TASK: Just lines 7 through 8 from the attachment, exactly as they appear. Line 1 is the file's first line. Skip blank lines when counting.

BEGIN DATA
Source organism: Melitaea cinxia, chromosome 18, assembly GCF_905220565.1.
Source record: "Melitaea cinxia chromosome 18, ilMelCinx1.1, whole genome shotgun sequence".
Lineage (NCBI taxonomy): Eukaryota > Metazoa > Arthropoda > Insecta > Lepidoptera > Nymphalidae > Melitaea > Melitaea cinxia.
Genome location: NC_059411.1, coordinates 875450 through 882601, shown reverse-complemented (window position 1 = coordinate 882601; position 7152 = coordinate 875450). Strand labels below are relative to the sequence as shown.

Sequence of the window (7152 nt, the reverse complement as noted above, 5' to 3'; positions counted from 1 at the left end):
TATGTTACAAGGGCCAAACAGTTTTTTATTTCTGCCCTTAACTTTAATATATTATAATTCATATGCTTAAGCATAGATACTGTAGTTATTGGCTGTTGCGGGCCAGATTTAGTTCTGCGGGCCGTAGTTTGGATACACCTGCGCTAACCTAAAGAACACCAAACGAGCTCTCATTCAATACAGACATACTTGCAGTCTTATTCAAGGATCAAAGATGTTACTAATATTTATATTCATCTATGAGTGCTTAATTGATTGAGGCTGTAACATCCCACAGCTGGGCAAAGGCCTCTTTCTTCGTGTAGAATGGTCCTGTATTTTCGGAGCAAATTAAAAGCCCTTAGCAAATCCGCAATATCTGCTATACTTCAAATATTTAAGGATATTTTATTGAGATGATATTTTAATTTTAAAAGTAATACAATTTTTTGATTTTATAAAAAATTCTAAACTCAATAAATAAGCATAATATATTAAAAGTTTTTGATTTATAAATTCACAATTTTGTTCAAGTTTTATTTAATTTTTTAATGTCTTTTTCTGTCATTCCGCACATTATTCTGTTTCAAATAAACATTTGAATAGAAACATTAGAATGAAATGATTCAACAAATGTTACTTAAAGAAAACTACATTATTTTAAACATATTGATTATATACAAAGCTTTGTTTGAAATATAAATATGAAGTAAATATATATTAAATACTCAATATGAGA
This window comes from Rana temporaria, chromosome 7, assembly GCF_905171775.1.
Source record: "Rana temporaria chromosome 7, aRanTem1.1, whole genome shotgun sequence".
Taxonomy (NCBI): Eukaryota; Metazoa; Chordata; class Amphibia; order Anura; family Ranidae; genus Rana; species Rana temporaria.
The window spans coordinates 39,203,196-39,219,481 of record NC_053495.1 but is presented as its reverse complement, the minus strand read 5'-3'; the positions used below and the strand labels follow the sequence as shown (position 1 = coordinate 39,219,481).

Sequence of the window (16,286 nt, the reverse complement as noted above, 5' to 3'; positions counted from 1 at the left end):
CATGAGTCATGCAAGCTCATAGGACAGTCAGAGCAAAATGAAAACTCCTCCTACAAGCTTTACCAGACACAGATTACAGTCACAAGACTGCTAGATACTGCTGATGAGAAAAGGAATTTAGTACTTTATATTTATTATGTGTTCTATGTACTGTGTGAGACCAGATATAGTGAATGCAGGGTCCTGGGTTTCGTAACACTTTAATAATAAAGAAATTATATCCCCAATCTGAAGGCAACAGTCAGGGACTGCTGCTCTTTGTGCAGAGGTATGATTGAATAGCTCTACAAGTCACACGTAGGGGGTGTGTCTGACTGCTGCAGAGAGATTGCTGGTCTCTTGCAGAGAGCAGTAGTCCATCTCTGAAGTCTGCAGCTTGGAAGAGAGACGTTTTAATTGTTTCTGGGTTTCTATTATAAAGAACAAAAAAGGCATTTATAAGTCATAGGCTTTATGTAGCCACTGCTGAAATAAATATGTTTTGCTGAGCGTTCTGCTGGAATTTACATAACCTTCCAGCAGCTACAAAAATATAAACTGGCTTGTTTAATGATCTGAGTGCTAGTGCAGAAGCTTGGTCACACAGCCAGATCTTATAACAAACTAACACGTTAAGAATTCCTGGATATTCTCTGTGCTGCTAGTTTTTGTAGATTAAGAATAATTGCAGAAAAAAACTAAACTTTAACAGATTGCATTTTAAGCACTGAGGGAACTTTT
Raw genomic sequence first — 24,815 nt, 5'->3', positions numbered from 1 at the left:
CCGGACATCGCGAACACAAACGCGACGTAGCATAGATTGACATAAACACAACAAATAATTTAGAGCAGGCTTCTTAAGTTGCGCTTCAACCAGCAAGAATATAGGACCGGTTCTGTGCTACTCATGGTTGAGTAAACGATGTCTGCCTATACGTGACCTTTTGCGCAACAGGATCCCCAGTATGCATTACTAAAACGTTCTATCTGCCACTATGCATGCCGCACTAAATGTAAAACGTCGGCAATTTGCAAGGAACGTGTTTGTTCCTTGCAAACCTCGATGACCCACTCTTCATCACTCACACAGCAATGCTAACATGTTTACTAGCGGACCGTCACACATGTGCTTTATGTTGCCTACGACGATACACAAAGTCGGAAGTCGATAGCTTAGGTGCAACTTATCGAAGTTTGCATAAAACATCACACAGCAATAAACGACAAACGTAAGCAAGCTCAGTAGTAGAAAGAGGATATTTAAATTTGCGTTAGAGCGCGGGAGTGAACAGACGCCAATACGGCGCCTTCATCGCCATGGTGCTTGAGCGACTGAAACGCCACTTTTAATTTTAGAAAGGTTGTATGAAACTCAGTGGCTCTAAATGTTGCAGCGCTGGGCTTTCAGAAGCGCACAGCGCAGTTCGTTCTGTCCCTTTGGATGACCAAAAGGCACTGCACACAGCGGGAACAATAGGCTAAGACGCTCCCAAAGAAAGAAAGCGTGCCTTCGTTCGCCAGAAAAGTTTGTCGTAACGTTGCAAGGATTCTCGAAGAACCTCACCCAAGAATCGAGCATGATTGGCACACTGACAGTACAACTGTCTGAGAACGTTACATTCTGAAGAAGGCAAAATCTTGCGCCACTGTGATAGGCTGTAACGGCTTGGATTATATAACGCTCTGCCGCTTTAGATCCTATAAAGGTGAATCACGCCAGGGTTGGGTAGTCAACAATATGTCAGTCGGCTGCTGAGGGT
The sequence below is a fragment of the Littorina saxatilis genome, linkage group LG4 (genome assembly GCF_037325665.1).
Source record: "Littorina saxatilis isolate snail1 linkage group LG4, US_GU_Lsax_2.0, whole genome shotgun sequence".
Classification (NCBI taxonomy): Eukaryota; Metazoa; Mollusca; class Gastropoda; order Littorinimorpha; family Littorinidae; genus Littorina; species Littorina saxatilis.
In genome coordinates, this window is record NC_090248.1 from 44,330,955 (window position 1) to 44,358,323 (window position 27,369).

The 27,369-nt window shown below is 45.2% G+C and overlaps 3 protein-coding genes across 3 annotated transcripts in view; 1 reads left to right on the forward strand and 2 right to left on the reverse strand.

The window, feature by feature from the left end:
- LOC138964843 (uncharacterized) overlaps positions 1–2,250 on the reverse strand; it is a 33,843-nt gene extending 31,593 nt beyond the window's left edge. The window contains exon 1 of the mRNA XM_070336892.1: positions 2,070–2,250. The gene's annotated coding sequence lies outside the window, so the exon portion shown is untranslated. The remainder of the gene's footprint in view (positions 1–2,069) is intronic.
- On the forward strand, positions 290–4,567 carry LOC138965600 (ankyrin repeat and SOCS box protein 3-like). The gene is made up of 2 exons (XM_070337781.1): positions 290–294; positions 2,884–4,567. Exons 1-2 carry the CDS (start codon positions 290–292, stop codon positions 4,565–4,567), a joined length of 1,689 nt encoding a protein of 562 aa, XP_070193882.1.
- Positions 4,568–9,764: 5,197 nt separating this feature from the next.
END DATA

This window comes from Rana temporaria, chromosome 7, assembly GCF_905171775.1.
Source record: "Rana temporaria chromosome 7, aRanTem1.1, whole genome shotgun sequence".